Nostalgia - the longing for a past rose-tinted by time - has become an invaluable asset in a culture riven with profitable franchise reboots and retro acts.
The challenge is to call it out and sift hard truth from all the romanticism.
That is perhaps the message behind Goths, the 16th studio album by iconic Durham-based indie folk/ rock band The Mountain Goats.
To be clear, Goths does not sound at all like goth rock, that sub-genre of British post-punk styled with kohl eyes and Medusa hair.
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Instead, the music is a dollop of 1980s-sounding, guitar-less, jazzylite, smooth rock-pop, flecked by horns and piano. It may seem odd initially, but rather appropriate when you consider that lead Mountain Goat John Darnielle, now 50, is surveying the bands of his youth and wondering what has happened to them.
Adulthood has crept into the lives of rockers past their prime and reality bites. On Andrew Eldritch Is Moving Back To Leeds, Darnielle describes the frontman of The Sisters Of Mercy finally returning home after the rock dream dried up: "They don't throw him a parade/He comes in on the train/One suitcase in his hand/And an old army backpack/From the second World War/ From a Leipzig secondhand store."
INDIE FOLK/ ROCK
The Mountain Goats
The words are delivered straight, played off against the mid-tempo jaunt of drums and a slightly anachronistic sprinkling of flutes. It is as if you are just awakening from a decades-old dream. The sun is too bright, but the air feels fresh, strangely familiar.
As usual, sometime novelist Darnielle has an eye for telling shrapnel ("the breezy feeling of the faceless crush") that reveals a character's inner life.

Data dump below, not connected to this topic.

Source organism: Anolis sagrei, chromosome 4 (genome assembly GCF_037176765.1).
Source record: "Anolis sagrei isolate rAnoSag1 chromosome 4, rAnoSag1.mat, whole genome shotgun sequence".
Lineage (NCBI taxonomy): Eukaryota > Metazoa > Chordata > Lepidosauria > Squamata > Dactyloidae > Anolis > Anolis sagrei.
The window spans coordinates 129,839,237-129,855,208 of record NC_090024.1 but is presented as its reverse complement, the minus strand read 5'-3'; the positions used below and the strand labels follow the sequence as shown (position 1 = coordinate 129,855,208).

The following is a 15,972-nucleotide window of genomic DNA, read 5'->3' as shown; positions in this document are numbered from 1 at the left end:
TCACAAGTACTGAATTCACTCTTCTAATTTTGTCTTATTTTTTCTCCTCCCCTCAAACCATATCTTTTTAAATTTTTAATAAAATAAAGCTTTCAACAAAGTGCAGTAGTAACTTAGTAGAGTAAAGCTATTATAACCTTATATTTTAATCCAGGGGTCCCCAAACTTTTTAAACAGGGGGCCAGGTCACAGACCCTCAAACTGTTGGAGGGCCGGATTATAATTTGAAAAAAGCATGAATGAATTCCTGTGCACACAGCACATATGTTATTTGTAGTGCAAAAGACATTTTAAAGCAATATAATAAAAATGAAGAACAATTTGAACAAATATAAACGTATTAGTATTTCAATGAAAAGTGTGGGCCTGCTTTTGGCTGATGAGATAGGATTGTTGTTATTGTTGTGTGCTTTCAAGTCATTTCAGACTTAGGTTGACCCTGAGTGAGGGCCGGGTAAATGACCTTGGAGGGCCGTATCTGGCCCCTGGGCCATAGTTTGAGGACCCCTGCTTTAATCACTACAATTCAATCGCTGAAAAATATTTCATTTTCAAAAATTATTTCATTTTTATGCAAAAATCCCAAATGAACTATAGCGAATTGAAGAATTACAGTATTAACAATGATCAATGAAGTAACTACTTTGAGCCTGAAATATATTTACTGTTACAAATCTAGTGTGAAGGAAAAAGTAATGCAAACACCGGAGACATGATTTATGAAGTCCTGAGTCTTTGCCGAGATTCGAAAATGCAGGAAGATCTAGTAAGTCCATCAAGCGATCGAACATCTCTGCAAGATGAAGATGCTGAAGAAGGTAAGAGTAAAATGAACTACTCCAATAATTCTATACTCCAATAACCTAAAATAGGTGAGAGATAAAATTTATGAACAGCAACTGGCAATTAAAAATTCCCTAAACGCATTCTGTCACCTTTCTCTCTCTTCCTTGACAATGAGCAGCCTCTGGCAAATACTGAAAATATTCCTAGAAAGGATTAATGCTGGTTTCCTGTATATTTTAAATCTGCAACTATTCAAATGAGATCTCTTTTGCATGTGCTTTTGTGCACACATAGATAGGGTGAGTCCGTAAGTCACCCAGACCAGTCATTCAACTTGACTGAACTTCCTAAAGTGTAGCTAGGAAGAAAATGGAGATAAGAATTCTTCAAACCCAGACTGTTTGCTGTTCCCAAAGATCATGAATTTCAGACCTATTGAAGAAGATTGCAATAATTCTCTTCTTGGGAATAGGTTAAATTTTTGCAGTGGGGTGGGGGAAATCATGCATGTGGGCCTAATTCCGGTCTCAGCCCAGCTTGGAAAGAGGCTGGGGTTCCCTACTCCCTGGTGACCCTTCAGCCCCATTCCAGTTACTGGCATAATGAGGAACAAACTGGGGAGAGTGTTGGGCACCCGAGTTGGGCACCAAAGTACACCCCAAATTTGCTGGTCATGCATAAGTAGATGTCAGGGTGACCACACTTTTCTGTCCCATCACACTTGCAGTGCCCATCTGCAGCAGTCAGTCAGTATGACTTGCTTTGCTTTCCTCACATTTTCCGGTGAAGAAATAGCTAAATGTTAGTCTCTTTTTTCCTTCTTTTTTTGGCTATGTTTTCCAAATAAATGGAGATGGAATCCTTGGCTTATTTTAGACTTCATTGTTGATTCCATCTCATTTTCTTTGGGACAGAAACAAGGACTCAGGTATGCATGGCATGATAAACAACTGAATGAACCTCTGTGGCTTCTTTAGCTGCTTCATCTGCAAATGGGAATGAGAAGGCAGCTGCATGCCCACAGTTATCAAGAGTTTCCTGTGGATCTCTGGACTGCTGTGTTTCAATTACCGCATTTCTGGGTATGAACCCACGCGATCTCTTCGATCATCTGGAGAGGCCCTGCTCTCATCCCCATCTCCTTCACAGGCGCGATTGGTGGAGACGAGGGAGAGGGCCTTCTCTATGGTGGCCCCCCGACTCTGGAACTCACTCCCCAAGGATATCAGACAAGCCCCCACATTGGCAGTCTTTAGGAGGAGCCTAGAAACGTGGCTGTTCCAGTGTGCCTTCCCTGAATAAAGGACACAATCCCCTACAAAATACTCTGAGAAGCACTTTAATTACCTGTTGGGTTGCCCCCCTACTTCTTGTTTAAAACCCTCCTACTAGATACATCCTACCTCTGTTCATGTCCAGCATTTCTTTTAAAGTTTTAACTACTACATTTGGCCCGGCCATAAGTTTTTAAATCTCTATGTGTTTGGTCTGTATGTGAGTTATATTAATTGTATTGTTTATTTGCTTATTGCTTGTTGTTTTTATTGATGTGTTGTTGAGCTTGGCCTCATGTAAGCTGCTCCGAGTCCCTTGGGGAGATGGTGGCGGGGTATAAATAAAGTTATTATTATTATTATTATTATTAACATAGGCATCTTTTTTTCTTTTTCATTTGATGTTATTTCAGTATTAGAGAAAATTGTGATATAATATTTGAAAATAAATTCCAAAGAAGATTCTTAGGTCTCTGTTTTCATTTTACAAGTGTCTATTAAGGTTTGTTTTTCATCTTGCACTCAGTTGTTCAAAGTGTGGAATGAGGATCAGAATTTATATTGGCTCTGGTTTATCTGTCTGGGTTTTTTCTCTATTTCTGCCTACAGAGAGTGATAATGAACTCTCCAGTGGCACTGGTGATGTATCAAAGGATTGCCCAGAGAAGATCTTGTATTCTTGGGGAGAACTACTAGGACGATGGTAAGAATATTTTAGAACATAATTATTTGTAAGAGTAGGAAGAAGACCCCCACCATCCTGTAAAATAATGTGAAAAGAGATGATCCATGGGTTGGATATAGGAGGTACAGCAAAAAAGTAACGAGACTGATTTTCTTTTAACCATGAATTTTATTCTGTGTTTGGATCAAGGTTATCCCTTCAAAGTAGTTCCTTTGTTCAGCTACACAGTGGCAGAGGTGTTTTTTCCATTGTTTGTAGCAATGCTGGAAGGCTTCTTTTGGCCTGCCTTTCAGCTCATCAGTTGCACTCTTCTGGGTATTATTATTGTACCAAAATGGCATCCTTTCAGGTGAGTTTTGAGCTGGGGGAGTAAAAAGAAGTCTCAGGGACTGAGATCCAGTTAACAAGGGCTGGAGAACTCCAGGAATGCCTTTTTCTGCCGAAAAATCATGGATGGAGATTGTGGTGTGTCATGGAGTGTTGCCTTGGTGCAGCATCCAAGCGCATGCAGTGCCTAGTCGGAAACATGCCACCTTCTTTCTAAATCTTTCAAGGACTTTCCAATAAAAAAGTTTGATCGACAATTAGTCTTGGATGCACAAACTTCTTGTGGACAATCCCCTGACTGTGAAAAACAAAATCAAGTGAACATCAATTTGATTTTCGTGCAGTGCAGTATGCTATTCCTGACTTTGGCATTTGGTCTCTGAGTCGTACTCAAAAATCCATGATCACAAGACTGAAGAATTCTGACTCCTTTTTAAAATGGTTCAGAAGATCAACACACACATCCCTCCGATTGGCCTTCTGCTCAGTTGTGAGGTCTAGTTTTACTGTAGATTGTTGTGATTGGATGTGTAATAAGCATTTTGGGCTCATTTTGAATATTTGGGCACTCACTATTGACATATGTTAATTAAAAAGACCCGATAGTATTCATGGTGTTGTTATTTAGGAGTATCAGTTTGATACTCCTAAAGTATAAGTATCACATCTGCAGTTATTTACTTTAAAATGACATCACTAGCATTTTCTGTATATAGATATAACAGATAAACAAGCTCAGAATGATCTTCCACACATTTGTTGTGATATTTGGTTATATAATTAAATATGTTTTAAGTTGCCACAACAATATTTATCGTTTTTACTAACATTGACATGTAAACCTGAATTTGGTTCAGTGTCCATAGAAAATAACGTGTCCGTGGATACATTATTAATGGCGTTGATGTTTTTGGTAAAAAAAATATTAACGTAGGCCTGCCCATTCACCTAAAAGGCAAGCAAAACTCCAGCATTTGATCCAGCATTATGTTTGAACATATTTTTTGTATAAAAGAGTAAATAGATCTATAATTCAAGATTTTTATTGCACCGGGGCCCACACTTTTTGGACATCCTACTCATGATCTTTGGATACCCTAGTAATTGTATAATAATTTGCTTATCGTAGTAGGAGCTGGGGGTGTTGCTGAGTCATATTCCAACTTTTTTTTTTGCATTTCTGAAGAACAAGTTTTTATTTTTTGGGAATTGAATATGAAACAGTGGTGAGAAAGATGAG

To his credit, the characterisation is not cynical - not in, say, director Todd Solondz's school of nihilism. Instead, it shines a torch into the abyss of loneliness and makes one feel less lonely.
Celebrities, singers, movie stars are all mortals, subject to the same forces of ageing. Wear Black is a wonderfully deadpan paean to the goths' sartorial choice. The track Stench Of The Unburied is an ode to either the persistence of nostalgia or the last sentries of past glories. "And outside it's 92 degrees/And KROQ (The Rock Of The 80s radio station) is playing Siouxsie And The Banshees," Darnielle sings in his unmistakable wheeze over buffed bass and a slapdash disco beat.
In a sense, it is his way of paying tribute to the things that were once cool and he is unafraid to declare his allegiance, expired or current.
In the jaunty pop ditty Unicorn Tolerance, he confesses his childhood adulation of fantasy novels ("I have high unicorn tolerance"). "For what my friends must think of me/ Dig through the graveyard/Rub the bones against my face," he recalls, and you are sure he is smiling.
He leaves the best for the second last. For The Portuguese Goth Metal Bands swirls with woozy synths. For about four minutes, all is banished in favour of the rituals of devotion.
"Candlelight playing its tricks on the walls of the cave/Hauling these songs to the night from the mouth of the grave," he whispers, calling out the bards, creatures and fallen singers forgotten and now redeemed.